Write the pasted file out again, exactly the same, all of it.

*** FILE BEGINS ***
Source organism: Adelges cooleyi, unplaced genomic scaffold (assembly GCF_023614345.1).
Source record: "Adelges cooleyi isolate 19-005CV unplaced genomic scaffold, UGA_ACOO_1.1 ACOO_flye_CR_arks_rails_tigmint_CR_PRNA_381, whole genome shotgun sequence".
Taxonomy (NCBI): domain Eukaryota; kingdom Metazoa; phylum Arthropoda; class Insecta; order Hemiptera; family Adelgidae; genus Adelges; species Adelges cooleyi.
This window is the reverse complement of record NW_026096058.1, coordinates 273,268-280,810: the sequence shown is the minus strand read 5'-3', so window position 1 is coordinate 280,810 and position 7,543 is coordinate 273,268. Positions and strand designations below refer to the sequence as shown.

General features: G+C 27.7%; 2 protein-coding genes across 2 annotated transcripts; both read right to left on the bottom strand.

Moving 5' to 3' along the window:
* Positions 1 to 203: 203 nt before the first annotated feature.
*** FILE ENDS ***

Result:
Source organism: Adelges cooleyi, unplaced genomic scaffold (assembly GCF_023614345.1).
Source record: "Adelges cooleyi isolate 19-005CV unplaced genomic scaffold, UGA_ACOO_1.1 ACOO_flye_CR_arks_rails_tigmint_CR_PRNA_381, whole genome shotgun sequence".
Taxonomy (NCBI): domain Eukaryota; kingdom Metazoa; phylum Arthropoda; class Insecta; order Hemiptera; family Adelgidae; genus Adelges; species Adelges cooleyi.
This window is the reverse complement of record NW_026096058.1, coordinates 273,268-280,810: the sequence shown is the minus strand read 5'-3', so window position 1 is coordinate 280,810 and position 7,543 is coordinate 273,268. Positions and strand designations below refer to the sequence as shown.

General features: G+C 27.7%; 2 protein-coding genes across 2 annotated transcripts; both read right to left on the bottom strand.

Moving 5' to 3' along the window:
* Positions 1 to 203: 203 nt before the first annotated feature.